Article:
Three weeks ago, Florida Atlantic University student Ryan Rotela was suspended from his Intercultural Communication class for refusing to step on a piece of paper with the word “Jesus” on it. It’s sort of an odd story, so we’re going to go through it and try to get to the bottom of what really happened.
According to Rotela himself, this is how the story went down:
His professor, Dr. Deandre Poole, asked all of the students to take out a piece of paper and write “JESUS” in big letters.
Poole then asked the students to put the paper on the floor and stomp on it.
Rotela, a devout Mormon, was offended by the suggestion and refused to do it:
That’s when I picked up the paper from the floor and put it right back on the table… I said to the professor “With all due respect to your authority as a professor, I just do not believe what you told us to do was appropriate. I believe it was unprofessional and I was deeply offended by what you told me to do.”
… From that point on, I knew I had to do something about it, because I am not going to be sitting in a class having my religious rights desecrated.
A couple of days later, Rotella sought out Dr. Poole’s supervisor, Noemi Marin, to discuss his concerns. He has since been suspended from that class, and Marin told him not to go back.
That’s Rotela’s side of the story. (I have reached out to Dr. Poole to find out his side, but have yet to hear back. I’ll post an update if I do.)
If the story happened this exact way — a student felt personally offended by a class activity and was subsequently suspended because he spoke up — then I would agree, this is some grade-A baloney. But the key word here is “If.”
I’m no super-sleuth, but it just doesn’t pass the smell test for me…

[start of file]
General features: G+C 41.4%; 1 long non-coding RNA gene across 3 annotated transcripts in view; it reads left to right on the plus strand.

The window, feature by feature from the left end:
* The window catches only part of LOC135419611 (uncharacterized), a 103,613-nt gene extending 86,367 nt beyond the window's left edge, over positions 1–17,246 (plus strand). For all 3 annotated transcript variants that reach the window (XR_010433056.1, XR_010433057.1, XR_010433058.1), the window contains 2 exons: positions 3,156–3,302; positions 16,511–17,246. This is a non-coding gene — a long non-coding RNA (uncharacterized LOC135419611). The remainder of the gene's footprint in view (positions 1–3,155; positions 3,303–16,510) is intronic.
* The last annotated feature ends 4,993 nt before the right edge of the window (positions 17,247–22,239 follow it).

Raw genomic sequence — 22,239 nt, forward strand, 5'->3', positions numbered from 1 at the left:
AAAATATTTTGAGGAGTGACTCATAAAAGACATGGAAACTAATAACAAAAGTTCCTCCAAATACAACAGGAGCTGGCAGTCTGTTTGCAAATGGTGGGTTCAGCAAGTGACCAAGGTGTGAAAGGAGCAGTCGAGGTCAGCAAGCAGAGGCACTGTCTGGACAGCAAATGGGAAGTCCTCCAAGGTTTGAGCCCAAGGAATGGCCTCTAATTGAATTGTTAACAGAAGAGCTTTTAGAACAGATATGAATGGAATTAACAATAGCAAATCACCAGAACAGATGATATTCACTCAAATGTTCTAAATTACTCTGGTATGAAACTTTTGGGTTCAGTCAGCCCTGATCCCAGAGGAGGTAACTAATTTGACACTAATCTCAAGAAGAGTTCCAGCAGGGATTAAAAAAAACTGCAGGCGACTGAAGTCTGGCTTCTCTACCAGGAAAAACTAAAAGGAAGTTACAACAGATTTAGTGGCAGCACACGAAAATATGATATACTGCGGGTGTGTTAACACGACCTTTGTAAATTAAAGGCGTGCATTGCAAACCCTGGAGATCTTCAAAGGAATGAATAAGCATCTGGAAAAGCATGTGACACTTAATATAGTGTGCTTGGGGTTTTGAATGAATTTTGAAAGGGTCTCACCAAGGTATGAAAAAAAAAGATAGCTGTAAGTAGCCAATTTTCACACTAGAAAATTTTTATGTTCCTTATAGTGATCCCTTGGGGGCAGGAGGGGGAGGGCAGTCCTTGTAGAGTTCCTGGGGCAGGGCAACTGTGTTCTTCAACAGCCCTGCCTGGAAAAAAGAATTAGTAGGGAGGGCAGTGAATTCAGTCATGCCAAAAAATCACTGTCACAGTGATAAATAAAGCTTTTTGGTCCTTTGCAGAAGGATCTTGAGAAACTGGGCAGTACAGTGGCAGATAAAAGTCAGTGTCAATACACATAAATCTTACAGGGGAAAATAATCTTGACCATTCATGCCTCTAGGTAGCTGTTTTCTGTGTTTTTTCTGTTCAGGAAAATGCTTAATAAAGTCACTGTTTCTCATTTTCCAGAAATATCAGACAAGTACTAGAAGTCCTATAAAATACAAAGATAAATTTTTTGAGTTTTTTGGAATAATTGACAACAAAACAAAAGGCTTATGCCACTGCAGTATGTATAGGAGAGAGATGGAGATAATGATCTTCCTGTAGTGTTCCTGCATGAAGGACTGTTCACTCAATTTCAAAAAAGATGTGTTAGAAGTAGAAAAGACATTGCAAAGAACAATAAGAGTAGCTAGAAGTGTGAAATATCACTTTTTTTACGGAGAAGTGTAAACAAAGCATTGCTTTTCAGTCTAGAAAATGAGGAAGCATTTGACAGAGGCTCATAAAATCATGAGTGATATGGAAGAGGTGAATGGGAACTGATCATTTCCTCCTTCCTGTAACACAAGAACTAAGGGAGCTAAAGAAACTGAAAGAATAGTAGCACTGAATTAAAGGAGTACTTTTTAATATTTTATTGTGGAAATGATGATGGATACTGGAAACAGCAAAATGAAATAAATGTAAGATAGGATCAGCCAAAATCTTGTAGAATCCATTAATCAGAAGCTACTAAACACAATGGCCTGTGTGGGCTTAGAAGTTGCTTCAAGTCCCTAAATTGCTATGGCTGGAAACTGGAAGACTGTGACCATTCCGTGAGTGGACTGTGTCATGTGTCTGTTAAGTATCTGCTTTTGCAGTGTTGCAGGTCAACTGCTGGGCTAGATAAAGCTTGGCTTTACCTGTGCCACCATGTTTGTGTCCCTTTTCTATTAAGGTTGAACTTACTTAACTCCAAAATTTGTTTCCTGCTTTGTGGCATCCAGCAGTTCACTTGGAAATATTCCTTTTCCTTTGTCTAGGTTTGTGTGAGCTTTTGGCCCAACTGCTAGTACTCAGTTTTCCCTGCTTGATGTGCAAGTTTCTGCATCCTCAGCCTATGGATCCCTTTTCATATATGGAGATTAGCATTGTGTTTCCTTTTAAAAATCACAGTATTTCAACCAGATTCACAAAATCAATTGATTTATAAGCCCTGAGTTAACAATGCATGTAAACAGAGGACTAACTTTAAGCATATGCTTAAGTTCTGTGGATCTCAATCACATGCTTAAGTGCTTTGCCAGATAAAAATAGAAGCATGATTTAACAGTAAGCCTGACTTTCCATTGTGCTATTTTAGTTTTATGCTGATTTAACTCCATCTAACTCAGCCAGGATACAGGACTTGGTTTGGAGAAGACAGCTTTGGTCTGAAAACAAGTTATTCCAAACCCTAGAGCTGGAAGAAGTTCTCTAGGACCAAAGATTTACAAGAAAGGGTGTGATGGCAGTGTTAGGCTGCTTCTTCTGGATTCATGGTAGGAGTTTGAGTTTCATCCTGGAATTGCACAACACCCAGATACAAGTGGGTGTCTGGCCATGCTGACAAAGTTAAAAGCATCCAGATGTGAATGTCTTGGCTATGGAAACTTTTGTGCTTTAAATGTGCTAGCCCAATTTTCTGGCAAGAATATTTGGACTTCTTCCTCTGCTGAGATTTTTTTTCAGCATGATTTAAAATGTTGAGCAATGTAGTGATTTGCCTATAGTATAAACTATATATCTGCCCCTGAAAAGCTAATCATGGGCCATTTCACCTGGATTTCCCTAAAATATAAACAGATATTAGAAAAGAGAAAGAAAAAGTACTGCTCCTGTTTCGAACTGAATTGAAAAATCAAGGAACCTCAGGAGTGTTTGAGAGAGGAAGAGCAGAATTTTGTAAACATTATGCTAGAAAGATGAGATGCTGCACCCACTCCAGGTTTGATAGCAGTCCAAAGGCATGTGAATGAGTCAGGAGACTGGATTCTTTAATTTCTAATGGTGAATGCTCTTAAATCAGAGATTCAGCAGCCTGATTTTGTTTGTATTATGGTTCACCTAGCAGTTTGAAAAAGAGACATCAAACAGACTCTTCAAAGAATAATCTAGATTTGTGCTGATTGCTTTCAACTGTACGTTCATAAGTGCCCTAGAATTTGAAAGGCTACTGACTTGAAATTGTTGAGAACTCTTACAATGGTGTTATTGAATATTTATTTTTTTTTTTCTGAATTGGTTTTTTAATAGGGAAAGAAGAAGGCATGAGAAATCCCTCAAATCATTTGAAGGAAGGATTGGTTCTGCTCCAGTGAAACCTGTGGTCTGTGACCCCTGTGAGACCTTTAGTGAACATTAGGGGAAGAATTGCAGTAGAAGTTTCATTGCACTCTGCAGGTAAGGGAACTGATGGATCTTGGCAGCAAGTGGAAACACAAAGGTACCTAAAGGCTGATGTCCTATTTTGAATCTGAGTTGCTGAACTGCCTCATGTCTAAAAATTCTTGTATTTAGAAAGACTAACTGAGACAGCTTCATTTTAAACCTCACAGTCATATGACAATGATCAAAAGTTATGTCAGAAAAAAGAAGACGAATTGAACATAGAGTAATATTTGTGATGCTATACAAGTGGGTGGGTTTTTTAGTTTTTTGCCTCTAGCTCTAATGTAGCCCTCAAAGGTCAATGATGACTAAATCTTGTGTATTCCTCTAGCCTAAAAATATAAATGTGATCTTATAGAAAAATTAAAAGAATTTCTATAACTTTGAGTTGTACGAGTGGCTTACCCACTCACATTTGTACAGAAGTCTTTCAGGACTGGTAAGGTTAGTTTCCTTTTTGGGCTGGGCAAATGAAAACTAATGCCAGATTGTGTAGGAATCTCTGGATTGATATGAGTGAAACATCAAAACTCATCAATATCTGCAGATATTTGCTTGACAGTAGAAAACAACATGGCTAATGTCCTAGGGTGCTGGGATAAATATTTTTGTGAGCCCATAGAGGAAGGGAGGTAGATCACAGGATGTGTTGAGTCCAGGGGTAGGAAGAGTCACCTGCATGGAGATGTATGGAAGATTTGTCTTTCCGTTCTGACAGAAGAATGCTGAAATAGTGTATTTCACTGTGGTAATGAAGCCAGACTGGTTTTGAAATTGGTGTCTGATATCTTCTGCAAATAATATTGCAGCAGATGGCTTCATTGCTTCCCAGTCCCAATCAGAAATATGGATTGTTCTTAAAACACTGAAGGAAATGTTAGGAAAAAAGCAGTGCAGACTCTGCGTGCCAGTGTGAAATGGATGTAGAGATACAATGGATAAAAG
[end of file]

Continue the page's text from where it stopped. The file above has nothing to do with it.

I know I’m biased (because I would do a jig over the word “Jesus” without a second thought), and I don’t deny that, but I really don’t think that this story panned out exactly the way that we’ve been told by many many many media outlets.
So let’s dig a bit deeper.
First of all, the lesson came from the teacher’s edition of the textbook Intercultural Communication: A Contextual Approach, 5th Edition. Here is the part of the teacher’s guide that accompanies this lesson:
This exercise is a bit sensitive, but really drives home the point that even though symbols are arbitrary, they take on very strong and emotional meanings. Have the students write the name JESUS in big letters on a piece of paper. Ask the students to stand up and put the paper on the floor in front of them with the name facing up. Ask the students to think about it for a moment. After a brief period of silence, instruct them to step on the paper. Most will hesitate. Ask why they can’t step on the paper. Discuss the importance of symbols in culture.
Aha! So the point of the exercise was precisely to elicit Rotela’s exact reaction. It was expected that students would have a hard time stepping on the paper.
And I don’t want to call the student a liar, but I am doubtful that he said the “with all due respect” speech to his professor, mostly because humans don’t really speak like that, especially when they are in any kind of heightened emotional state.
It also seems that we’re not getting the complete story:
It is important to note, however, that there has been no direct finding of what exactly transpired in the classroom during that exercise. As such, it is unclear and unknown at this time whether these charges stemmed purely from Mr. Rotela’s refusal to participate in the exercise and/or his disclosure to the media of the events, or instead from other actions of Mr. Rotela.
So his suspension may have been due to any number of reasons going well beyond the reaction he had to the lesson. It’s unclear what went down until we hear from the professor and that hasn’t happened yet.
But that hasn’t stopped Florida Governor Rick Scott from putting in his own two cents (because I’m sure nothing else important is happening in Florida and maybe he needs to be doing some dry-runs for the 2016 elections, amirite?!). He released this letter to University System Chancellor Frank Brogan:
I am deeply disappointed in the recent actions of Florida Atlantic University (FAU) faculty [sic] that raises significant questions over students [sic] rights and the lessons being taught in our classroom [sic].